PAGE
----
A row of 10 granite Manah stones was laid in front of the opening words "I *am*
YaHUH" of the first Tablet of the Law, as shown on the right-hand side of the adjoining
diagram (Exodus 16, 33). A Manah held 222 cubic centimeters, and weighed 600 grams = 50
Shekels = 100 Beka. Between and behind the tablets (i. e. on the left-hand side of the
adjoining diagram), there were twice 15 granite Peka-cubes, all wrapped in close-cropped
fleece (marked blue). A fleece (Hebrew Tzinah or Tzintzenet, derived from Tzon "sheep") is
1/45 cubit = 0.99 cm.

**Reprinted from Archives for Mosaical Metrology and
Mosaistics (AMMM) vol. 2, no. 4 (1997) p. 20 by courtesy of BAALSCHEM PRESS
Verlag,Bahnhofstr. 19, D-35745 Herborn 1,GERMANY.**

The broken tablets had to be wrapped in fleece for cushioning them off against the Tablets of the Law so that Manah stones, which were one handbreadth wide, could only be used once in front of YaHUH, while the spaces between and behind the tablets were filled with twice fifteen of the smaller Peka cubes, making up 1/5 of one tablet and weighing 600 Shekels or 7.2 kg called Tzinah "golden fleece" (1. Kings 10, 16), in contrast to Tzintzenet "little fleece" (Exodus 16, 33), being but 1/6 tablet of 500 Shekels or 6 kg. The "Golden Fleece" of Greek mythology was an ingot of gold equivalent in weight to the twice fifteen cubic letter-units between and behind the Tablets of the Law, named after the fleece (Tzinah), in which they were wrapped.

**Reprinted from Archives for Mosaical Metrology and
Mosaistics (AMMM) vol. 2, no. 3 (1995) pp. 20 and 27 by courtesy of BAALSCHEM PRESS
Verlag,Bahnhofstr. 19, D-35745 Herborn 1,GERMANY.**

An Omer is 1/6 of a tablet, whether it is divided into 6 squares, horizontal or vertical rows (see the adjoining diagrams). It is subdivided into 10 Manah "portions", of which there are 60 in a tablet. Since a tablet is also divided into 150 cubic letter-units, one Manah equals 2.5 Peka-cubes.

**Reprinted from Archives for Mosaical Metrology and
Mosaistics (AMMM) vol. 2, no. 4 (1997) p. 19 by courtesy of BAALSCHEM PRESS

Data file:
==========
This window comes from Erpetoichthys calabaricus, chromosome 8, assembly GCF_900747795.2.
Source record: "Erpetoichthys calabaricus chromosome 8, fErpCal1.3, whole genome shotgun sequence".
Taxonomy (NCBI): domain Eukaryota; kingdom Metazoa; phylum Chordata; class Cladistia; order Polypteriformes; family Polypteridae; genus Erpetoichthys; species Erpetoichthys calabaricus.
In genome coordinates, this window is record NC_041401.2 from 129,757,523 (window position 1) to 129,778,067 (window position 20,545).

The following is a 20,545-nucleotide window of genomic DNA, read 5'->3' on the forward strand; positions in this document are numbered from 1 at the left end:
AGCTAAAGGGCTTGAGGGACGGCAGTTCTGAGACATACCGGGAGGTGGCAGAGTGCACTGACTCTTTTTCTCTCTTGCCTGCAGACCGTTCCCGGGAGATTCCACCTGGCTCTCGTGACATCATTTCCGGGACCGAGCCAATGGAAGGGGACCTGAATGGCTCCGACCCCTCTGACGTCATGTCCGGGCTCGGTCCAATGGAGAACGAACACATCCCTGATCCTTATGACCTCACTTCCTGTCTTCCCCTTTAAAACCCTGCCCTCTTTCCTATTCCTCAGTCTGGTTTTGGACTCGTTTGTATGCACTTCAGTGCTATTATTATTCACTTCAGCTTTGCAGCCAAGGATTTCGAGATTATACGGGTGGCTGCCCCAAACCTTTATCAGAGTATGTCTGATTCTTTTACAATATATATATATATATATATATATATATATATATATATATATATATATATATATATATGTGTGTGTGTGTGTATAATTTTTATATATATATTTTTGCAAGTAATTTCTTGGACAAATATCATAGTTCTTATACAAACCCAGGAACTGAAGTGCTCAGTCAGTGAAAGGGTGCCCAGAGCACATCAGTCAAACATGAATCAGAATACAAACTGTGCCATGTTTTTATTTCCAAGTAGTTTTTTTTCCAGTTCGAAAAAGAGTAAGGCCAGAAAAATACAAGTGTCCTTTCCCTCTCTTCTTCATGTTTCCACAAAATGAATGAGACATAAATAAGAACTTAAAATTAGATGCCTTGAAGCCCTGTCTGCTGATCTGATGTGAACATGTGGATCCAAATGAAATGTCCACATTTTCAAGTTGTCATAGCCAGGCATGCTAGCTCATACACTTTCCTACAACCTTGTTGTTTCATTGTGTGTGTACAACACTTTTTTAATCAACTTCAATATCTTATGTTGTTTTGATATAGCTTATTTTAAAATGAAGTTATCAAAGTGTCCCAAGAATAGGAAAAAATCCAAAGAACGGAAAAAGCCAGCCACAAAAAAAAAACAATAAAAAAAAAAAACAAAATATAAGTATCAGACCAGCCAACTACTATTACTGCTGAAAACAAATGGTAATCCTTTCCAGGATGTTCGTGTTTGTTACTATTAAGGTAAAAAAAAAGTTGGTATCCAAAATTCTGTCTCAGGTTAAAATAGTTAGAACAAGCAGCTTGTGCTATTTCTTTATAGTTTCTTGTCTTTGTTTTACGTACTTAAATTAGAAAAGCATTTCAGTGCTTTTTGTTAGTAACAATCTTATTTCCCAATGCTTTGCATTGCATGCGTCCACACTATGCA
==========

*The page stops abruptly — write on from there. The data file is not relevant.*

Verlag,Bahnhofstr. 19, D-35745 Herborn 1,GERMANY.**

The Manah in the Omer had a metrological meaning, rather than a biological one, constituting the daily ration of grain for one person distributed from Omer pots by judges over tens in conformance with the decimal system of judicial structure and the biblical measures of volume. Even today a quorum of 10 Jews is called a Minyan after the 10 portions (Manah) in the Omer, - originally a gang of 10 workmen who work, eat, and learn together.

**Reprinted from Archives for Mosaical Metrology and
Mosaistics (AMMM) vol. 2, no. 3 (1995) pp. 17 and 19 by courtesy of BAALSCHEM PRESS
Verlag,Bahnhofstr. 19, D-35745 Herborn 1,GERMANY.**

The density of the Manah weight stones, and of the Mosaical Tablets of the Law, which were of the same material ("ka-Rishonim", Exodus 34, 4) as the uninscribed Broken Tablets (Manah-stones and Peka-cubes), can be calculated by dividing the weight of a Manah-stone (600 grams = 100 Beka) by the volume of the manna (Man) in the Omer (222 cubic centimeters = 1/10 Omer), which is 2.7 and corresponds to the specific gravity of granite. Although granite is a very hard stone, we know e. g. from the pyramidion of Amenemhet III and the obelisk of Sesostris I that it could be inscribed in Middle Kingdom Egypt, regardless of how it was done.